Everyone needs to see Washington DC, right? In second grade Lynn learned some American History. She also owns an Isabelle American Girl Doll, whose story is set in modern-day Washington DC. I had some credit with an airline from a canceled trip that needed to be used, and credit card points for a hotel. So after I put these pieces together, it didn’t take long to decide on: a mother-daughter trip to the Nation’s Capitol!
My first tip for planning a trip to DC is tell your member of Congress that you are coming
The major government buildings, including Congress, the White House and Supreme Court, all require reservations to tour. Your Representative or Senator can make these for you. The White House has very limited tours, can be hit or miss if you receive one, and can be canceled at the last minute based on official business. Our Representative’s office was able to schedule tours for us for Congress, the Supreme Court, the Library of Congress and the State Department.
Other Options for the White House
If you are unable to secure an official tour of the White House you can still visit the White House Visitor Center near by and admire it from the street or National Mall. The Visitor Center does offer a Junior Ranger program for children. There are many artifacts from previous Presidents during their time in the People’s House. We visited during December, which meant the National Christmas Tree was lit and the State Trees around it were decorated, which Lynn thought was really cool.
Visiting the National Mall
For Lynn one of the most exciting parts of the visit was seeing the Lincoln Memorial. You can view the entire Mall from the steps: all the way to the Capitol building. At night, you can see President Kennedy’s Eternal Flame burning at Arlington National Cemetery across the river from the back side of the Memorial. I enjoyed getting to see the World War II Memorial and Martin Luther King Jr. Memorial that have both been built since I visited as a teenager.
The Junior Ranger Badge for the National Mall is unique. Each monument you visit you collect a separate page to fill out, and when you have visited the required number of Memorials and collected the required number of pages you earn your Badge. The Badge can be picked up at any Ranger Station at any Memorial. This is one book that is available online as well. We printed the pages at home and used it to prepare for our trip. Lynn was able to complete most of it at home but there were activities that required being there and observing.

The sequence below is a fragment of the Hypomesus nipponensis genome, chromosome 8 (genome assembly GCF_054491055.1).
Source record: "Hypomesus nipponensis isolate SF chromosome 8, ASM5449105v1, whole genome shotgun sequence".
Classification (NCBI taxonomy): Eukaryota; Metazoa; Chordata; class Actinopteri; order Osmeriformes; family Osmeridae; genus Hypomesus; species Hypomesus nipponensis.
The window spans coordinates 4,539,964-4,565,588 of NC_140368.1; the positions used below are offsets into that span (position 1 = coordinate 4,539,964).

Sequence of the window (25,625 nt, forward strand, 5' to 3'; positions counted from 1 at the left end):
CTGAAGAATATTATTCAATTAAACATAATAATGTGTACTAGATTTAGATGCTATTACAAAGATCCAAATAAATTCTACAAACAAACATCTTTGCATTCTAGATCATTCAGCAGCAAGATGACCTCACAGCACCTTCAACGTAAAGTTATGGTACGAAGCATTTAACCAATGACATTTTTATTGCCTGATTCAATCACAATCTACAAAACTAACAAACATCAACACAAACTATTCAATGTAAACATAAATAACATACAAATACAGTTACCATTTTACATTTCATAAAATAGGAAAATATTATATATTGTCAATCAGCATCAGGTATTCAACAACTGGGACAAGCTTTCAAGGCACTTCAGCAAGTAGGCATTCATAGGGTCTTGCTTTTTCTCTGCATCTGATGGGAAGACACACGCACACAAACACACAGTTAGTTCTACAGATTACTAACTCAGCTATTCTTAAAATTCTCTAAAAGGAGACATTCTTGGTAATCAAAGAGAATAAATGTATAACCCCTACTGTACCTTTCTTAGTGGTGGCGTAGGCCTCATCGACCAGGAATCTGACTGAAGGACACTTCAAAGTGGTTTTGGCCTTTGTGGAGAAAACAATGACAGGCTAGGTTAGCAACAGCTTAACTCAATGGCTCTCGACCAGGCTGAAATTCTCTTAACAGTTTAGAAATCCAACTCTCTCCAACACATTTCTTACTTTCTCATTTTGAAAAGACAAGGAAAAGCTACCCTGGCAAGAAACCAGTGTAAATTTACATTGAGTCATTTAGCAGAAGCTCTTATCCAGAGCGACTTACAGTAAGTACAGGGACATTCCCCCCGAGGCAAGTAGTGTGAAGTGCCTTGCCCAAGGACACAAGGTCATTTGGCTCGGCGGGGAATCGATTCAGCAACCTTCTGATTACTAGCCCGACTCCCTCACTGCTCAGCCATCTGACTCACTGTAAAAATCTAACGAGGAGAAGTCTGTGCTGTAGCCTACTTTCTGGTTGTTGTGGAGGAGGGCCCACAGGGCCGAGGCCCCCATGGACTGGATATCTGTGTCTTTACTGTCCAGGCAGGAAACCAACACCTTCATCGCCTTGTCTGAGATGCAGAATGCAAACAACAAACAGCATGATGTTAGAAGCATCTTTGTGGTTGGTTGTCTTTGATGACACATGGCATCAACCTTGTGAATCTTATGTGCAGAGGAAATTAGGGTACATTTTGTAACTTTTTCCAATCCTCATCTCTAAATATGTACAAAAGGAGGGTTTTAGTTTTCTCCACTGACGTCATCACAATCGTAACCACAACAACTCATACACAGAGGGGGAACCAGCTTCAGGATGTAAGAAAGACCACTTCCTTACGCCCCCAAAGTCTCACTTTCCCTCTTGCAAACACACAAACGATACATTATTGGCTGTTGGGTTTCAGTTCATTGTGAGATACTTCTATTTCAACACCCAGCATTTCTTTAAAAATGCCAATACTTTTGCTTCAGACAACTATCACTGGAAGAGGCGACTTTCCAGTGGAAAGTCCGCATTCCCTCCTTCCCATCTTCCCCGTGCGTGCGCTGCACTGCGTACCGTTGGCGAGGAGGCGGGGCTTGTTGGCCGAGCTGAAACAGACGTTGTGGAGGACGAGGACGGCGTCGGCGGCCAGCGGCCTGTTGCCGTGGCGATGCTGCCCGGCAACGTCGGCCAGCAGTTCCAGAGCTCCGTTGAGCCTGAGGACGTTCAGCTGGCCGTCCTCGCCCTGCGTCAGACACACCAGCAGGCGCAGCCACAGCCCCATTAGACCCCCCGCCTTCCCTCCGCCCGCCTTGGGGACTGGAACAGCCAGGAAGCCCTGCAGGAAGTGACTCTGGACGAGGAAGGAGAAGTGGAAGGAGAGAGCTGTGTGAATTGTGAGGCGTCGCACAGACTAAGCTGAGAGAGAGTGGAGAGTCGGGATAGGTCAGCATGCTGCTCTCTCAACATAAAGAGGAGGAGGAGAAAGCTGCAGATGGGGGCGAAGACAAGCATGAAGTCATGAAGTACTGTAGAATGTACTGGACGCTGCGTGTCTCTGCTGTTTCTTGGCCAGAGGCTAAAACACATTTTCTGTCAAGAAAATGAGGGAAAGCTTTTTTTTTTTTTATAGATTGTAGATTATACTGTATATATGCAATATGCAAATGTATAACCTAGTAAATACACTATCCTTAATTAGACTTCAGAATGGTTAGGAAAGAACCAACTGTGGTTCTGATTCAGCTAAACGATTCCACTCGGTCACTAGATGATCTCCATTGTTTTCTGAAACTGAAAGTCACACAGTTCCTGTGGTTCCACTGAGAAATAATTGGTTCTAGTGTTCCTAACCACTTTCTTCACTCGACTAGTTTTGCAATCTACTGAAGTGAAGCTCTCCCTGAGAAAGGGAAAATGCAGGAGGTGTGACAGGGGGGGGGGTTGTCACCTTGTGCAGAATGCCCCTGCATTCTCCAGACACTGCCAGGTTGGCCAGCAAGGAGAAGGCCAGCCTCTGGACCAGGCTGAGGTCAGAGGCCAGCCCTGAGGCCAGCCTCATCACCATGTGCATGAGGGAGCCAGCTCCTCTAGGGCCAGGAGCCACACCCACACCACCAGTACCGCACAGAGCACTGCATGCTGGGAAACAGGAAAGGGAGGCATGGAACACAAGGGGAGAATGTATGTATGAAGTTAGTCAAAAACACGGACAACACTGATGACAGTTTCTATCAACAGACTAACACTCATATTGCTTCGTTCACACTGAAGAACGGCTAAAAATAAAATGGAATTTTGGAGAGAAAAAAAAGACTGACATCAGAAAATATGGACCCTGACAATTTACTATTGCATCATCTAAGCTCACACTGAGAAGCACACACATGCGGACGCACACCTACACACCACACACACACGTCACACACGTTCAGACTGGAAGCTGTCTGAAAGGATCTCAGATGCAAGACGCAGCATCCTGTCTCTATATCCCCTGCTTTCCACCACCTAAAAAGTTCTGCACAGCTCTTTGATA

So Many Museums…
Another whole area to explore on your trip to Washington DC is the variety of museums. The Smithsonian Institute has 17 different museums in DC. We visited 2 of them and the Library of Congress. We visited The National Museum of Natural History and the National Museum of American History. One hidden place at the Library of Congress for your book-loving kids is the Young Readers Room. It’s located on the the side of the main reading room and is full of children’s literature. We spent some quiet time here, resting, in the middle of our busy day of exploring.
The National Museum of American History has many fun exhibits. Historical Exhibits and Pop Culture are both found here. Lynn enjoyed visiting the Spark!Lab designed for kids to become inventors. It’s a very hands-on exhibit and creative space. Kids walk through the invention process starting with finding a problem to solve, designing it on paper, and then building their creation. Lynn even explained to the staff how she would program it using what she knows about coding to do the things she had planned!
A few last tips!
There are not a lot of food options around the National Mall, but most of the Smithsonian Museums do have a cafeteria, and so do many of the government buildings You just have to know where to look. Also the hours: government buildings are limited to normal business hours, so keep that in mind when planning your schedule. We found the Smithsonian museums open a few extra hours. Only the monuments had extended hours, and they are quite a sight to see when lit at night.
There is so much to see and do here, you can’t possibly do it all in one trip. We couldn’t even see a whole Smithsonian (the main one) in a day! Another thing to keep in mind as you plan your visit is: not everything will be appreciated or understood by children. We are saving the Holocaust museum for a much later visit. We also did not visit Arlington National Cemetery. Many of the important people buried there she hasn’t studied yet. I feel like seeing the various memorials on the National Mall was enough for her at 8 years old to understand the sacrifice many have have paid for our nation and it’s freedom. Someday we will go back to see the others, when she has more context to understand them.